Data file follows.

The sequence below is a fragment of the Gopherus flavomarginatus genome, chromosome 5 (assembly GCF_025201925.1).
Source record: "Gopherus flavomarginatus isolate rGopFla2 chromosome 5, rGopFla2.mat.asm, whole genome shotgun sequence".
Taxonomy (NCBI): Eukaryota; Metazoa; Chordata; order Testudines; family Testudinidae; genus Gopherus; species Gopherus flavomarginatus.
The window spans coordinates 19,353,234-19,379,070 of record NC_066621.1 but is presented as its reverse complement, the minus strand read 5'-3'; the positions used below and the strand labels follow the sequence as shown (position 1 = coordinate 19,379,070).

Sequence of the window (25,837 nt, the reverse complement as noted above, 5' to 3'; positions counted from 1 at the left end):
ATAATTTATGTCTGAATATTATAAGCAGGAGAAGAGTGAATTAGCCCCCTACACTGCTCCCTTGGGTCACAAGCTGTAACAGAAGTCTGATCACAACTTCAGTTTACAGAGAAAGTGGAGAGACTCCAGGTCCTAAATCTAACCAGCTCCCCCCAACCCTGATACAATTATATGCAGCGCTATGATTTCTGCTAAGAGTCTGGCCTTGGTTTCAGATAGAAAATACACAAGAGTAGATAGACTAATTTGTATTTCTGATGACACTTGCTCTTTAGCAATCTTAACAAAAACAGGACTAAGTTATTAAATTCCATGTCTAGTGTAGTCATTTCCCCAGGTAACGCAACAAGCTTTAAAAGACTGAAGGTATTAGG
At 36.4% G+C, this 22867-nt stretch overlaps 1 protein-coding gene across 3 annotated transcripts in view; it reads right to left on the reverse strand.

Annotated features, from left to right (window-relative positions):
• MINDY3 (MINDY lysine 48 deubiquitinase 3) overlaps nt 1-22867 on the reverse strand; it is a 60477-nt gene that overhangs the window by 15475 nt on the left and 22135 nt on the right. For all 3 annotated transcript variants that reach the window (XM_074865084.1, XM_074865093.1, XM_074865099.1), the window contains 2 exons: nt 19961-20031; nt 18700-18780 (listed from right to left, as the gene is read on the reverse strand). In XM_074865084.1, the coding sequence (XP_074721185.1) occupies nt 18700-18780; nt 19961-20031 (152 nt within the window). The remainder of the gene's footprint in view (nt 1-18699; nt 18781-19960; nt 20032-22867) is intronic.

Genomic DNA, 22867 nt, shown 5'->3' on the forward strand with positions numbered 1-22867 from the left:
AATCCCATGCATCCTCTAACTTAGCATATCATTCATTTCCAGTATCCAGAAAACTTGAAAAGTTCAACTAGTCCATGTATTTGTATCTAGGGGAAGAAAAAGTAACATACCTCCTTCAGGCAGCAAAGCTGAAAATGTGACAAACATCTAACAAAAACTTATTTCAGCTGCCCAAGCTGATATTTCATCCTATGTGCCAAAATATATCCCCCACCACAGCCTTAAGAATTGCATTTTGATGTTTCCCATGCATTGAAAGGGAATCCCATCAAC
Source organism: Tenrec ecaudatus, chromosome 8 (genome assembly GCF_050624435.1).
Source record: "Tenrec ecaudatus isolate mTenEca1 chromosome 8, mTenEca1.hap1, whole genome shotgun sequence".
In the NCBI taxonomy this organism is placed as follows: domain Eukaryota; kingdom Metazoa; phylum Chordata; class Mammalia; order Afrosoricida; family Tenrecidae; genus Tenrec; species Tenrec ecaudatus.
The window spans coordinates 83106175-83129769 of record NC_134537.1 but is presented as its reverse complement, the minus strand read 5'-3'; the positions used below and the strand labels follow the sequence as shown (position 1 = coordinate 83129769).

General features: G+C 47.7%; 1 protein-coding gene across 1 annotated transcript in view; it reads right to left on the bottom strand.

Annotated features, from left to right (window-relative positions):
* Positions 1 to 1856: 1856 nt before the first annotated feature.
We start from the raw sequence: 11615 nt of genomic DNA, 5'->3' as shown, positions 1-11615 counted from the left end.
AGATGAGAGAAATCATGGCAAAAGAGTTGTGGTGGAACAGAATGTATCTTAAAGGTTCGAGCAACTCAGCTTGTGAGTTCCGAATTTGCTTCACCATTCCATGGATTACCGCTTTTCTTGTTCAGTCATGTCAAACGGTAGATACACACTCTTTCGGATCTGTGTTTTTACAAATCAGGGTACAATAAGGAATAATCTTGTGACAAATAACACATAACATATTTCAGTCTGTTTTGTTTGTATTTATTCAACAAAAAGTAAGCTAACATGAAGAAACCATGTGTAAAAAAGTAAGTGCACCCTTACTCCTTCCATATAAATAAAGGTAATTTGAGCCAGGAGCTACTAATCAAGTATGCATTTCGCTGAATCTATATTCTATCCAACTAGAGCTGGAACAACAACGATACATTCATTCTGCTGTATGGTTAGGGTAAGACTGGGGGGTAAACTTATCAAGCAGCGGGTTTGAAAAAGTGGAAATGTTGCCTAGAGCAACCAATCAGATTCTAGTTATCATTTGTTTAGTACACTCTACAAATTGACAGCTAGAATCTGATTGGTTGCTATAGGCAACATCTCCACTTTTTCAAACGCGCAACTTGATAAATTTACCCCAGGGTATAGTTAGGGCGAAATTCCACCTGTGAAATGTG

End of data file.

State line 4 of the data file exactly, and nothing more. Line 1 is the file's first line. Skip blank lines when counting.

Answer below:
The window spans coordinates 19,353,234-19,379,070 of record NC_066621.1 but is presented as its reverse complement, the minus strand read 5'-3'; the positions used below and the strand labels follow the sequence as shown (position 1 = coordinate 19,379,070).